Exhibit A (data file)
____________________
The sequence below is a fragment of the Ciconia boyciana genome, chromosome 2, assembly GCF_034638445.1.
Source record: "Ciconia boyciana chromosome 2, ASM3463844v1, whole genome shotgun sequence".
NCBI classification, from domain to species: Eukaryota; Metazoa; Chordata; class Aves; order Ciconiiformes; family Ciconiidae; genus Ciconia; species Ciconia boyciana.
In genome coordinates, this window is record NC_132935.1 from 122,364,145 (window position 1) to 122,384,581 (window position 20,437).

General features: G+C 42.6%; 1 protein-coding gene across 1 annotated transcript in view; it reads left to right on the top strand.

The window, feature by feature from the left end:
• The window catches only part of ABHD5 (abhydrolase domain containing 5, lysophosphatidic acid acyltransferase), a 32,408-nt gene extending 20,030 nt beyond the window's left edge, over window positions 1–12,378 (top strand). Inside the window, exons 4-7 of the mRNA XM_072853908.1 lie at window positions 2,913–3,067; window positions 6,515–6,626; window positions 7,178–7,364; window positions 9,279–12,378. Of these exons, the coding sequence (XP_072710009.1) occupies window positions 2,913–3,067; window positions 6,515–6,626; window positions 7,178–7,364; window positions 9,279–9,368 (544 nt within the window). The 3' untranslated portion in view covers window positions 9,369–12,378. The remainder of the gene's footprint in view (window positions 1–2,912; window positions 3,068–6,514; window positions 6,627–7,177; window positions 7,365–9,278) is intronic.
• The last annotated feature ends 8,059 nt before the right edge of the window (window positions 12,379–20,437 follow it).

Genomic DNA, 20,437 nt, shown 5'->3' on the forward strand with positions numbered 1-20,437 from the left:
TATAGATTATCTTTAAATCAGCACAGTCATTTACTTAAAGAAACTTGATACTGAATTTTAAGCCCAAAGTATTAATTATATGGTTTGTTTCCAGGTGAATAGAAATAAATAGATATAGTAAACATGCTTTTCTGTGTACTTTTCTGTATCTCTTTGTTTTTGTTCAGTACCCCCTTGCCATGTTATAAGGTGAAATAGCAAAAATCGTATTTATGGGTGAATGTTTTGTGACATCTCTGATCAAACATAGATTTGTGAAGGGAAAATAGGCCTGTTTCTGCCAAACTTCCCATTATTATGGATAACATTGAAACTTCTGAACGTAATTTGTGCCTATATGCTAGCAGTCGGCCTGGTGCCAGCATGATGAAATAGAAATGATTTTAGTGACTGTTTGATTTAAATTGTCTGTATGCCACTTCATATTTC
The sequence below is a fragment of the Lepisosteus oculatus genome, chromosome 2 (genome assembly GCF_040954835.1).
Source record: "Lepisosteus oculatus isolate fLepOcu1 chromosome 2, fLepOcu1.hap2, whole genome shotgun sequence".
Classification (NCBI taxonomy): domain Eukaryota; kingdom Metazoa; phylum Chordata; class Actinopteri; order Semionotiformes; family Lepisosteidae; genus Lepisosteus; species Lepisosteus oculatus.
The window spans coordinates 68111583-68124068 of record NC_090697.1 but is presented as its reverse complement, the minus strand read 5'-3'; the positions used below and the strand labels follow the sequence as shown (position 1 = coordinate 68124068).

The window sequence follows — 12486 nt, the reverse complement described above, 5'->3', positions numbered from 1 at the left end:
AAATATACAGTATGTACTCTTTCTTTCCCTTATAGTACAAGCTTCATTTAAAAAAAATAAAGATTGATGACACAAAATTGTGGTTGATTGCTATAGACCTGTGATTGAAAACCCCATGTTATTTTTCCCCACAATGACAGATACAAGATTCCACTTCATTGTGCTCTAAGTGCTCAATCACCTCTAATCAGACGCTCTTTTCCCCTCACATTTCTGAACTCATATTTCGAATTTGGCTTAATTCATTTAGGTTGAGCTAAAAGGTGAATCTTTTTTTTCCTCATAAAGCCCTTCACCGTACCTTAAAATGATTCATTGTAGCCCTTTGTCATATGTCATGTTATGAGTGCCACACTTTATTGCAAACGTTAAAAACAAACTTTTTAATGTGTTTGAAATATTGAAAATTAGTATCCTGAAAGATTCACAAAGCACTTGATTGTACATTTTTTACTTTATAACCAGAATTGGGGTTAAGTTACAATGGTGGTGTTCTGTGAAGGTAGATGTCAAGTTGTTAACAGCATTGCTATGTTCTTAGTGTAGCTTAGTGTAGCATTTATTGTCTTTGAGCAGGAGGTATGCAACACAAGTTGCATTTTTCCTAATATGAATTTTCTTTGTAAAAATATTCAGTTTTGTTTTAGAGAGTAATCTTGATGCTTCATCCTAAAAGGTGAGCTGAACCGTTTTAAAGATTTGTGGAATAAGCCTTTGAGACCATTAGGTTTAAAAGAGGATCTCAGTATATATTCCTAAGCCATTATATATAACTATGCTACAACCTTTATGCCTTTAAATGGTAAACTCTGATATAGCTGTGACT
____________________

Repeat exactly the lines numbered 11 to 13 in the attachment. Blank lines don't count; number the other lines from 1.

The sequence below is a fragment of the Lepisosteus oculatus genome, chromosome 2 (genome assembly GCF_040954835.1).
Source record: "Lepisosteus oculatus isolate fLepOcu1 chromosome 2, fLepOcu1.hap2, whole genome shotgun sequence".
Classification (NCBI taxonomy): domain Eukaryota; kingdom Metazoa; phylum Chordata; class Actinopteri; order Semionotiformes; family Lepisosteidae; genus Lepisosteus; species Lepisosteus oculatus.